This leads to my next question: exactly how is this method an improvement over the conventional human-interpreted track outlines? I wish to see presented specific scenarios in which this method would be relied on and be an improvement for interpretations in ichnology. For example, would this method allow for the analysis of intra-trackway variability more efficiently than with using human-interpreted outlines? Does this method assist with interpreting very poorly preserved footprints? Also, when conducting quantitative morphometric studies using footprint outlines, is there a significant difference between the results produced using human-interpreted outlines and the results using the algorithm presented herein?

Based on the 3D models in the supplementary information, there did not appear to be a great deal of preservational variation in the test tracks. It would be beneficial to the reader to see this method applied to tracks with a variety of preservational states. The algorithm-outlines are already demonstrated to not interpret extramorphological features: what other preservational conditions might also produce suboptimal algorithm outlines? These issues should be addressed or at least discussed in greater detail.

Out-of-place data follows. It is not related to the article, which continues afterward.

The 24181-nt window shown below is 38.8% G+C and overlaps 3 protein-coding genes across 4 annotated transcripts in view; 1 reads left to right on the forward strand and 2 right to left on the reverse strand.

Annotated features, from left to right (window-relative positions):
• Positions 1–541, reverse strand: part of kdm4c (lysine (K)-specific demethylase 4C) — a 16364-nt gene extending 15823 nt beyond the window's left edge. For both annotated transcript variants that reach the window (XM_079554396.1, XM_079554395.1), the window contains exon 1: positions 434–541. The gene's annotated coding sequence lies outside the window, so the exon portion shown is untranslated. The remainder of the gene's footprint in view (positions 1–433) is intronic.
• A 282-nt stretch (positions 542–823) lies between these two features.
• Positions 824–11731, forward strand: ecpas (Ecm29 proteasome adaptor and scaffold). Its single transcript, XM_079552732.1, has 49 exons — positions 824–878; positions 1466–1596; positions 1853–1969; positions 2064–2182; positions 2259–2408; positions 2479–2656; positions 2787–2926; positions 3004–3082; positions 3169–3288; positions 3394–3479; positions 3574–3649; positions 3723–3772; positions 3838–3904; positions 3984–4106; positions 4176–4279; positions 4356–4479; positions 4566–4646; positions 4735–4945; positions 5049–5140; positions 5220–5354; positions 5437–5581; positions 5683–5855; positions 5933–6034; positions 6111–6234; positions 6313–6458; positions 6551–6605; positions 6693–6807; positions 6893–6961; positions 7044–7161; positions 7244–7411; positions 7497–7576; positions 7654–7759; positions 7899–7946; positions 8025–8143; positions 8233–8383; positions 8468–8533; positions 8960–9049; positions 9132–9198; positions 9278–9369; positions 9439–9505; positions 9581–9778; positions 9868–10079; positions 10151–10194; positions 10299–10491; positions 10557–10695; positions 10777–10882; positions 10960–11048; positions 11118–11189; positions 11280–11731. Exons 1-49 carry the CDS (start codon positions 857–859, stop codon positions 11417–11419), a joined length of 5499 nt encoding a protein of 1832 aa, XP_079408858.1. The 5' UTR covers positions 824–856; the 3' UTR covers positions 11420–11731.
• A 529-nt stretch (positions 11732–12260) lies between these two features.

Additional comments

The algorithm-based track outlines do have the potential to be used in morphometric studies. However, given the similarities of the algorithm-outlines to the human-interpreted outlines, the paper should clearly demonstrate that the algorithm-based outlines will have a noticeable benefit to ichnological interpretations both for morphometric analysis and for qualitative interpretations. What preservational scenarios will the ichnologist find the algorithm-based outlines preferable to traditional outlines? More discussion is needed to justify the benefit of the algorithm-based outlines over the human-interpreted outlines.